BBC Homepage World Service Education
BBC Homepagelow graphics version | feedback | help
BBC News Online
 You are in: UK: Scotland
Front Page 
World 
UK 
England 
Northern Ireland 
Scotland 
Wales 
UK Politics 
Business 
Sci/Tech 
Health 
Education 
Entertainment 
Talking Point 
In Depth 
AudioVideo 
Monday, 29 May, 2000, 12:46 GMT 13:46 UK
Duke's boycott over 'cruel' paté
Jenners
Jenners is Edinburgh's most prestigious store
A Scottish aristocrat and his wife are boycotting a top department store which has refused to stop selling paté de foie gras.

The Duke and Duchess of Hamilton are angry at the decision by Jenners, in Edinburgh's Princes Street, to continue stocking the luxury food, which is made from the livers of force-fed geese and ducks.

The couple, who support animal rights, have been customers of Jenners for 30 years and wrote to the managing director, Andrew Douglas Miller, asking for the paté to be removed.

Duke and Duchess of Hamilton
The duke and duchess are animal lovers
The duchess said she had held an account with the store for the last three years.

"I don't particularly want to shop in any store that serves pate de fois gras. I feel it is something everybody ought to give up," she said.

"After receiving this response I have now sent my card back to them. I have withdrawn all my support from Jenners.

"We won't go back until they stop serving pate de fois gras. It is obtained under very cruel conditions and I think it should be withdrawn from all shops and restaurants which stock it."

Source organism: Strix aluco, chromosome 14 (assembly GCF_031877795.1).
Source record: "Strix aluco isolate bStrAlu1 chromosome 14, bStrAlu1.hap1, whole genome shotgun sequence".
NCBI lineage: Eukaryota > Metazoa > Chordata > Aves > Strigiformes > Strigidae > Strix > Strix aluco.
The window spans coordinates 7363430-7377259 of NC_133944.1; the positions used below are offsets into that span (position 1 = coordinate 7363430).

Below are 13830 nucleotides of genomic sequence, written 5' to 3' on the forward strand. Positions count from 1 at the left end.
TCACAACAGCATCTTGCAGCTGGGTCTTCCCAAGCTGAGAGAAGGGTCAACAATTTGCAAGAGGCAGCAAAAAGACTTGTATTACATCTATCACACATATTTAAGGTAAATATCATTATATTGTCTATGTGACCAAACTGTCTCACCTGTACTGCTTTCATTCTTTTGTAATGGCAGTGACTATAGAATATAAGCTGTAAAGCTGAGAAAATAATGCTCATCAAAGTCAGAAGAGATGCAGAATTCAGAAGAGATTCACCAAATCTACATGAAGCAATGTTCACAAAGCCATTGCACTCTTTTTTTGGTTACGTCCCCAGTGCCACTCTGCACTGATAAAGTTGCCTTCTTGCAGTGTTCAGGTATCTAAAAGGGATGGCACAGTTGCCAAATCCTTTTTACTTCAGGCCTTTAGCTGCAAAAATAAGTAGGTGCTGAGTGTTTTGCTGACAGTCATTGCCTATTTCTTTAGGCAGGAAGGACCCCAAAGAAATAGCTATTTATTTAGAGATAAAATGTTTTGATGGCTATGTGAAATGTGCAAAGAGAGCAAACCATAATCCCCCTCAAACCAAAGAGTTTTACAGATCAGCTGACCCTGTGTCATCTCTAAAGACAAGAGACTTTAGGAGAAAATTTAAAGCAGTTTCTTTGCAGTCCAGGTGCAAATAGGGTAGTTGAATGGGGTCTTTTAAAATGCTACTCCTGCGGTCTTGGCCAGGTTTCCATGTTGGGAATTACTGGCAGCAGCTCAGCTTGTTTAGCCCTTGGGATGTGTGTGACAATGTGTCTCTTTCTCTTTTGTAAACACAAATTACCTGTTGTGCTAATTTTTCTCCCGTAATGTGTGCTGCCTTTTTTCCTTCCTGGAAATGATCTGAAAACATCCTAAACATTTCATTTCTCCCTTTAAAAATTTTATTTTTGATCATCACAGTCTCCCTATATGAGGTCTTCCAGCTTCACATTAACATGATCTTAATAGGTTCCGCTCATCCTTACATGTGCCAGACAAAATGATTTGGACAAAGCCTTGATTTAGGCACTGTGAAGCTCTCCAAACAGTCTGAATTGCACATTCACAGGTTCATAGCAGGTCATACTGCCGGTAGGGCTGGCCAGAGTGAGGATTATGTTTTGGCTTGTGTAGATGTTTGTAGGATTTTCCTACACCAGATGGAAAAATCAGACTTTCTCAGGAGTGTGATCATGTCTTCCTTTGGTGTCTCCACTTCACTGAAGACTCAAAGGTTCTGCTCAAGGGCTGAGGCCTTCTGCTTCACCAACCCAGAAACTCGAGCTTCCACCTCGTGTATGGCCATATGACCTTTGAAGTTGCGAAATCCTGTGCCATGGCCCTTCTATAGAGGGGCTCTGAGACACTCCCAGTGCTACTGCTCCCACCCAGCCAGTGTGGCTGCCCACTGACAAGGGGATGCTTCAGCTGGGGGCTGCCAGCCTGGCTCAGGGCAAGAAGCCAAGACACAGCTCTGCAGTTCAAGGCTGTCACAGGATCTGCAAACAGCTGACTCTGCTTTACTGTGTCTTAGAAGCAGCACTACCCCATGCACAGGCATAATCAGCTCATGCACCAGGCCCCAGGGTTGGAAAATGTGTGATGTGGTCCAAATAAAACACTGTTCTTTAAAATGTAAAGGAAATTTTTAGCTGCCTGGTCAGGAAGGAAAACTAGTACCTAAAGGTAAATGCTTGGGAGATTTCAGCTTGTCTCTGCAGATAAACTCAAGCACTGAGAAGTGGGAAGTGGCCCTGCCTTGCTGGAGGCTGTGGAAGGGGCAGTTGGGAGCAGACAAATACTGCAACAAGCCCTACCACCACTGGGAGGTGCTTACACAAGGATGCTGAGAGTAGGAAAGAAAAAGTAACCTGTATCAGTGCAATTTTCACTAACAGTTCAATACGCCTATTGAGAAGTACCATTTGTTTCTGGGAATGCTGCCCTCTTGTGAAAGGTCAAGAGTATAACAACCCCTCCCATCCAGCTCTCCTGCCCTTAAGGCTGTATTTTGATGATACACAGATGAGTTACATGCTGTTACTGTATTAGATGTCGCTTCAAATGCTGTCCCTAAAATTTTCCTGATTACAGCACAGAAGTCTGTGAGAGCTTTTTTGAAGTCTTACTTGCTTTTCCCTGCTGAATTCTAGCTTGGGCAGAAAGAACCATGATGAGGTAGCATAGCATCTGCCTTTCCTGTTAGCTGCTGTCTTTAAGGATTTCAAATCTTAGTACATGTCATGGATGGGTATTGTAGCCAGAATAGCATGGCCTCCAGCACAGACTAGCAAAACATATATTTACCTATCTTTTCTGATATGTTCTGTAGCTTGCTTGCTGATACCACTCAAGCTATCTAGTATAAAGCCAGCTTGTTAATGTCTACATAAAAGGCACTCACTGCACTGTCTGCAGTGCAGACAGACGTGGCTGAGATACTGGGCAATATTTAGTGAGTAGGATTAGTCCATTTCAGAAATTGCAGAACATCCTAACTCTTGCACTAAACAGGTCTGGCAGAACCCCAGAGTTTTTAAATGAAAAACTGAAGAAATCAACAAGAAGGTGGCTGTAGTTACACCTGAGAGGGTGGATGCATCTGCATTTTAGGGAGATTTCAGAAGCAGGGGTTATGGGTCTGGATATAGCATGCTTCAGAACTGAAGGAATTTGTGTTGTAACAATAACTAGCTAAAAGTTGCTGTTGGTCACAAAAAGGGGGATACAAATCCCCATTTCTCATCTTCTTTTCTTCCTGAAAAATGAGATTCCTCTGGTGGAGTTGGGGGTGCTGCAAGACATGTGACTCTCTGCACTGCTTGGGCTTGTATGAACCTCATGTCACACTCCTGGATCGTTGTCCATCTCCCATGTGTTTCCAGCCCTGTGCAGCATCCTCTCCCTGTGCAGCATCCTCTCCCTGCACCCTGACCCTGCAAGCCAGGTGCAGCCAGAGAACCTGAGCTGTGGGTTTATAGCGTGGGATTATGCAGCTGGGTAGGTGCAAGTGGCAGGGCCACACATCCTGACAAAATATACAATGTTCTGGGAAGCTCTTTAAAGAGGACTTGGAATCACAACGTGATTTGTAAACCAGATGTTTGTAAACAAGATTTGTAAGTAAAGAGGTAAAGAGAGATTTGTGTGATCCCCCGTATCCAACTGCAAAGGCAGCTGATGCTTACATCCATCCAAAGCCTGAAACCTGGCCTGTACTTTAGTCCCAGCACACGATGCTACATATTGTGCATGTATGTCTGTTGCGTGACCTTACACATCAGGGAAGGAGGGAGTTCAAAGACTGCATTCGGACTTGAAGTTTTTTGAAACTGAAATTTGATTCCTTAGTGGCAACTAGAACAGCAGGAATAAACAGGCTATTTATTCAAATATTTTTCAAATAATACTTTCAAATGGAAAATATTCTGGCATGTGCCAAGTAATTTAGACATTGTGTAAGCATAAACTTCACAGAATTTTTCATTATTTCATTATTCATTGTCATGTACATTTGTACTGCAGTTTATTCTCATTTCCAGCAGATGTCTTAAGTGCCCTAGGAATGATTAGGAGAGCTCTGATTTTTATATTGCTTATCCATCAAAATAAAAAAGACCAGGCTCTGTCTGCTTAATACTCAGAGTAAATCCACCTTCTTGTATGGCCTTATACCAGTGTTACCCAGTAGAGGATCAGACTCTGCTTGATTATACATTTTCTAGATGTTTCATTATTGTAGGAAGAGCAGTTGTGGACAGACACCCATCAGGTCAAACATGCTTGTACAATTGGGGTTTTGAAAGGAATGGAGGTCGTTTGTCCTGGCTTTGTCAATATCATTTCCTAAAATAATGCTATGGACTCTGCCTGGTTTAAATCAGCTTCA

In a reply to the duke and duchess, Mr Douglas-Millar, wrote: "I do note your views, but believe that Jenners' job is to provide a service for all our customers.

"As long as demand exists for this, or indeed any product, by our valued customers, we feel we have an obligation to continue to make it available in our range of merchandise."

Force-fed goose
Geese are force-fed to produce the pate
The duchess is a member of the Edinburgh-based animal welfare charity, Advocates for Animals, which has launched a campaign asking shops and restaurants to remove paté de fois gras from their stocks.

The movement's director, Les Ward, said: "I am absolutely delighted but not surprised that the duchess has withdrawn her custom from Jenners.

"Most decent people would not buy this cruelly-produced food in the first place.

"I would hope that those who are now aware of the amount of suffering that ducks and geese go through will not tolerate shops and restaurants which sell it.

"As for Jenners' response that they will continue to stock it as long as customers ask for it, that is a nonsense argument because they stopped selling fur coats a few years ago and I am sure customers were still asking for those."

Search BBC News Online

Advanced search options
Launch console
BBC RADIO NEWS
BBC ONE TV NEWS
WORLD NEWS SUMMARY
PROGRAMMES GUIDE
See also:

21 Mar 00 | Scotland
MSPs consider anti-hunt bill
Internet links:


The BBC is not responsible for the content of external internet sites

Links to more Scotland stories are at the foot of the page.


E-mail this story to a friend

Links to more Scotland stories